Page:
#PENDANCE: 2020 PENDANCE FILM FESTIVAL PREVIEW
Running February 20 – 23, 2020, the Pendance Film Festival returns once again in its third edition at TIFF BELL LIGHTBOX and AGO‘s JACKMALL HALL! Giving a platform to innovative storytellers, the Festival features films, short films, special screenings, conferences, workshops, and panels. Expect lots of hidden gems which have gone through a stringent approval process. Our Team have been lucky enough to get a sneak preview of some of the Films playing at the Festival. See their thoughts below:
Review by Justin Waldman
First-time feature Director Alex Thompson teams-up with first-time Writer/Actress Kelly O’Sullivan to bring a story of love, compassion, understanding and family to life in the beautifully-crafted Saint Frances. The Film stars O’Sullivan and feels a lot like Jason Reitman’s Tully but lays it on a little thicker, while being more poignant and captivating. Saint Frances is a beautiful take at what life can bring you in the most unexpected ways.
The Film focuses on Bridget (Kelly O’Sullivan) after she aborts an accidental pregnancy and befriends the six year old girl Frances (Ramona Edith Williams) whom she is tasked with babysitting as she is trying to get her life in order and escape her dead-end job. What she never expected was to create a bond with Frances’ mothers and to create an undeniable bond with Frances herself that will carry on for a lifetime. The story is truly touching and redefines some clichés, especially those regarding millennials.
O’Sullivan’s Script and Thompson’s direction brings Saint Frances to life along with great performances by O’Sullivan herself and that of her young Co-Star Ramona Edith Williams. The two lead actresses are remarkable as their on-screen chemistry is something truly special.
Saint Frances plays Pendance Film Festival on Saturday February 22, 2020 at 9:30 PM.
THE SHORT HISTORY OF THE LONG ROAD
By Amanda Gilmore
Teenager Nola (Sabrina Carpenter) and her father Clint (Steve Ogg) have been living out of a van for as long as she can remember. When tragedy strikes, Nola finds herself at a crossroads: One leading to a continued life on the road or one where she integrates herself into a society she has never known.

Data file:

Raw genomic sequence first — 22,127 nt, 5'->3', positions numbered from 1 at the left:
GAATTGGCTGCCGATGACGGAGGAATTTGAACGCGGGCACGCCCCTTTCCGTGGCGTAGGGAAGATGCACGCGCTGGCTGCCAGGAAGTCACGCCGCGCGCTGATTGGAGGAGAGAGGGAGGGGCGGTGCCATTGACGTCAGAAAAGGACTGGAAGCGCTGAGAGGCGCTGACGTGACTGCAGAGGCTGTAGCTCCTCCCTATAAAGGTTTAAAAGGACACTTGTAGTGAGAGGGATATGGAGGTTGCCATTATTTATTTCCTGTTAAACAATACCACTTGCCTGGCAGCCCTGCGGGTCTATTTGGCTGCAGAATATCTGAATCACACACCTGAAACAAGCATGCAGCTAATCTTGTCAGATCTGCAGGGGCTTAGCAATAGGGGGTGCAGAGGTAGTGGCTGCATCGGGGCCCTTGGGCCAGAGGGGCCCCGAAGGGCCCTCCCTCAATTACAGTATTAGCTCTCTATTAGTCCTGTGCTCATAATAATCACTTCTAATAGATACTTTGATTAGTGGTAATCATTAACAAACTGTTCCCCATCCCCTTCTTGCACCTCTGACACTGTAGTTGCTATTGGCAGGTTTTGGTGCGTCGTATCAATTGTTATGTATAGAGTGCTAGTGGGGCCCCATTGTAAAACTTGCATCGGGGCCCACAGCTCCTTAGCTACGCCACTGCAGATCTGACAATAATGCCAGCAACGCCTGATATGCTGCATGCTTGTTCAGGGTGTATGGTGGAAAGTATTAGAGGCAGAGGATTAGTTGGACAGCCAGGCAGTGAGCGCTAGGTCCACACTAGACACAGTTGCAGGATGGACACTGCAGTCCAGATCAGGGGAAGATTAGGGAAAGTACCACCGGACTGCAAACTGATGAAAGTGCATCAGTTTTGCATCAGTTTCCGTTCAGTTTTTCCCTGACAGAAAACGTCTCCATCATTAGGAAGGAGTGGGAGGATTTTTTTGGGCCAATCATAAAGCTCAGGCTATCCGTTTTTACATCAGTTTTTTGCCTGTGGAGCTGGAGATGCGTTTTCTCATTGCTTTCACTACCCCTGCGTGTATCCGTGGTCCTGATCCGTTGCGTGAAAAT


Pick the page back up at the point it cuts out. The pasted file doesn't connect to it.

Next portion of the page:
This heartfelt coming-of-age film is a love letter to living on the road while also examining the importance of relationships and socialization. However, the Film could have been a grittier look at the subject. This is because every obstacle that Nola finds herself faced with seems to have a quick and easy solution. Writer-Director Ani Simon-Kennedy creates a steady pace and a central character to root for. And Carpenter is striking onscreen expressing the anxiety, fear, thrill and happiness that comes along with the freedom of Nola‘s age and lifestyle.
The Short History of the Long Road screens at Pendance on Saturday, February 22 at 4 PM at TIFF Bell Lightbox.
THE LAST TREE
By Amanda Gilmore
Femi (Sam Adewunmi) spent his childhood in the English countryside with his foster mother (Denise Black). When Femi’s biological mother (Gbemisola Ikumelo) comes back for him the two move to south London. Thrusting a child and teenage Femi into this new world that he has to learn to navigate.
This semi-autobiographical film by Writer-Director Shola Amoo tells a specific yet universal coming-of-age story. With each scene, Amoo examines the influence of the community in which we live effects and shapes us. He does this while also examining the lasting emotional scars our parents give us from birth. Through these two themes, the audience is brought on the moving and beautiful journey Femi is on and empathizes with him in his darkest moments. The Cinematography by Stil Williams is gorgeous, particularly in the scenes of Femi’s childhood playing in the English countryside. And talented newcomer Adewunmi is a powerful force with a magnetic presence. He’s definitely one-to-watch.
The Last Tree screens at Pendance on Saturday, February 22, 1 PM at TIFF Bell Lightbox.
By George Kozera
After two disastrous romantic attempts with guys, STRAIGHT UP opens with a whippet-fast monologue from Todd telling his two closest friends that, despite loving cashmere sweaters and Legally Blonde, he may really not be gay and that he could meet a girl who will see his flamboyance as more “metro/hipster”. His first heterosexual tryst ends in a hilarious, never-saw-that-coming event. Rory is an inept waitress/aspiring Actress with a penchant for inappropriate jokes and observations. Todd and Rory meet in the self-help section of a library and a relationship is born.
As Todd, James Sweeney (who also co-produced, wrote and directed this Movie) creates a character filled with neuroses, unapologetic intelligence and off-kilter humour and is brilliantly and equally matched with Windsor, Ontario native, Katie Findlay’s performance as Rory. The chemistry between these two talented big screen newcomers is perfection personified as are their rapid-fire exchanges.